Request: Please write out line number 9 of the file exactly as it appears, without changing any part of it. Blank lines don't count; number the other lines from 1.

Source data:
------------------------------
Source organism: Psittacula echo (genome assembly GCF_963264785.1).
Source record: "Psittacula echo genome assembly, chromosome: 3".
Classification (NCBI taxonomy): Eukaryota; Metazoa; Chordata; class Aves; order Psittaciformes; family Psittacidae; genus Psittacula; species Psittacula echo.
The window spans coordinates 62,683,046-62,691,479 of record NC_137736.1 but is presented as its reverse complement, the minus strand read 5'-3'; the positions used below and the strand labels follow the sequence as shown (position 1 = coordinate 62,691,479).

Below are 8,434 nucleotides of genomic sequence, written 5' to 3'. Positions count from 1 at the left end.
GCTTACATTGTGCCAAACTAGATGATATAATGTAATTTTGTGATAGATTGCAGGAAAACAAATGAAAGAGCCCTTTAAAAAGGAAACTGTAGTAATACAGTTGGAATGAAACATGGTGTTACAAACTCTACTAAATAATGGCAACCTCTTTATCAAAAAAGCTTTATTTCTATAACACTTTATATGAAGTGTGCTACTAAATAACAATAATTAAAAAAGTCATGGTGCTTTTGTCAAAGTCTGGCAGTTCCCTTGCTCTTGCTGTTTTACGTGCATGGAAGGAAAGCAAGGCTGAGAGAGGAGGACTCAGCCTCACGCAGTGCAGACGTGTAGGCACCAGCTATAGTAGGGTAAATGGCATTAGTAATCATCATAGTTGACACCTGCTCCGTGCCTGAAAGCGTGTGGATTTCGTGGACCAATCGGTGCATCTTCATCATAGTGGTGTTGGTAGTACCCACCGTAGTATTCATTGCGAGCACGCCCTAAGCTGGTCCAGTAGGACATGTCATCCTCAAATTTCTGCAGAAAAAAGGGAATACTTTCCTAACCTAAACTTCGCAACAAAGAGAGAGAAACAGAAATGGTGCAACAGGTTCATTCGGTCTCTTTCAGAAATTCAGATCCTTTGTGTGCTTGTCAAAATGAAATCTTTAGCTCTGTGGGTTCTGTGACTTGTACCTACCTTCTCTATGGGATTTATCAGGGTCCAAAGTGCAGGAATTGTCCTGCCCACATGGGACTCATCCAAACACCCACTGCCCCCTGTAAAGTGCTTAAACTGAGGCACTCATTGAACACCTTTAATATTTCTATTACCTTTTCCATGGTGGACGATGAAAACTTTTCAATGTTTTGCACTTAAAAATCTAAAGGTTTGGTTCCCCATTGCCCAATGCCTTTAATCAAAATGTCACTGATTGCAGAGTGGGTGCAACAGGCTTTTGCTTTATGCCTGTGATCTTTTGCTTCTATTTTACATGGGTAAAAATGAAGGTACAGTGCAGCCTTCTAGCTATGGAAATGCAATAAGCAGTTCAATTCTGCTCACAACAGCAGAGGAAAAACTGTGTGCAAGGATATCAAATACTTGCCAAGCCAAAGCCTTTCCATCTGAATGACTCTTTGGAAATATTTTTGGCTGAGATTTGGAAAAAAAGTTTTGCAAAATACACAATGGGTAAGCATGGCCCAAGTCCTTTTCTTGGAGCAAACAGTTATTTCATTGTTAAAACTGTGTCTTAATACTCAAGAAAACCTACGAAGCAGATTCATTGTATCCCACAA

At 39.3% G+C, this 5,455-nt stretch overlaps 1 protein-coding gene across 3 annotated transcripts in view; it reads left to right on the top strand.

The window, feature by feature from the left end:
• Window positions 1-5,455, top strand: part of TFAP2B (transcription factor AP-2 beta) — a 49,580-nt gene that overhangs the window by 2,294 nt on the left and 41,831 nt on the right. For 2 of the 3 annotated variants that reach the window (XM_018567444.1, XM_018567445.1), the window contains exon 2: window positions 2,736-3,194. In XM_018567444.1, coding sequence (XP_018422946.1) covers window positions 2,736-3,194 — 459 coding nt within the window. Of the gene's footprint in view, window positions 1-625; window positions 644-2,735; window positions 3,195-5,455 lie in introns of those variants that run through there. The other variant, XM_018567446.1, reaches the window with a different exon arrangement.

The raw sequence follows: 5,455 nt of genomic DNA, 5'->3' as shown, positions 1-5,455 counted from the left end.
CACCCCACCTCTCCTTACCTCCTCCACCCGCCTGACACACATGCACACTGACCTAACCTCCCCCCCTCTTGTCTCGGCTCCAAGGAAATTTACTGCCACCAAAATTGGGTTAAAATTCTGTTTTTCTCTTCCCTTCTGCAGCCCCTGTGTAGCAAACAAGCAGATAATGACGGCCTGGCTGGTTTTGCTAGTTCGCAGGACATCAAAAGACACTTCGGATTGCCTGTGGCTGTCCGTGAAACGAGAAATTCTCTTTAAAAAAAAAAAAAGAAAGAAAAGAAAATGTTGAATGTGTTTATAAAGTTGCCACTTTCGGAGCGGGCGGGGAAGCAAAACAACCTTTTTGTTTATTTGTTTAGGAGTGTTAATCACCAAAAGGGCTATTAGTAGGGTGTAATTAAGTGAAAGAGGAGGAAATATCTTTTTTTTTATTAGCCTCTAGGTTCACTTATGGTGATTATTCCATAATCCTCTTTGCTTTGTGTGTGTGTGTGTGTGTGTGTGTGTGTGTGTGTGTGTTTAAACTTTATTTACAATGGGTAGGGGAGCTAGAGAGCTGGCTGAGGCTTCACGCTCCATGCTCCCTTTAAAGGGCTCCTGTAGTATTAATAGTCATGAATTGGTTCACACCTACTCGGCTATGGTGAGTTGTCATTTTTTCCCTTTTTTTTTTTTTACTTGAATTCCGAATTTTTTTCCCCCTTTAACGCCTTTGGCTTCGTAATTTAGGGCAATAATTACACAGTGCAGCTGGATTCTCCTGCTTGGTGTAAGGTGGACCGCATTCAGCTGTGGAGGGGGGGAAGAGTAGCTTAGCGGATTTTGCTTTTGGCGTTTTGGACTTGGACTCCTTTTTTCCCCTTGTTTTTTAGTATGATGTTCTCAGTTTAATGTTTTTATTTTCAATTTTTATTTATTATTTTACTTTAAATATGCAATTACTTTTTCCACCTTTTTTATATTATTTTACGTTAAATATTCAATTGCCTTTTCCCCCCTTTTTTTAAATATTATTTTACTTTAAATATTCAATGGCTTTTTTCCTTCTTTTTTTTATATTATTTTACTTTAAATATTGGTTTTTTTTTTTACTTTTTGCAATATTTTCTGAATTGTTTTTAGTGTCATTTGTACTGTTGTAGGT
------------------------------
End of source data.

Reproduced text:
• Window positions 1-5,455, top strand: part of TFAP2B (transcription factor AP-2 beta) — a 49,580-nt gene that overhangs the window by 2,294 nt on the left and 41,831 nt on the right. For 2 of the 3 annotated variants that reach the window (XM_018567444.1, XM_018567445.1), the window contains exon 2: window positions 2,736-3,194. In XM_018567444.1, coding sequence (XP_018422946.1) covers window positions 2,736-3,194 — 459 coding nt within the window. Of the gene's footprint in view, window positions 1-625; window positions 644-2,735; window positions 3,195-5,455 lie in introns of those variants that run through there. The other variant, XM_018567446.1, reaches the window with a different exon arrangement.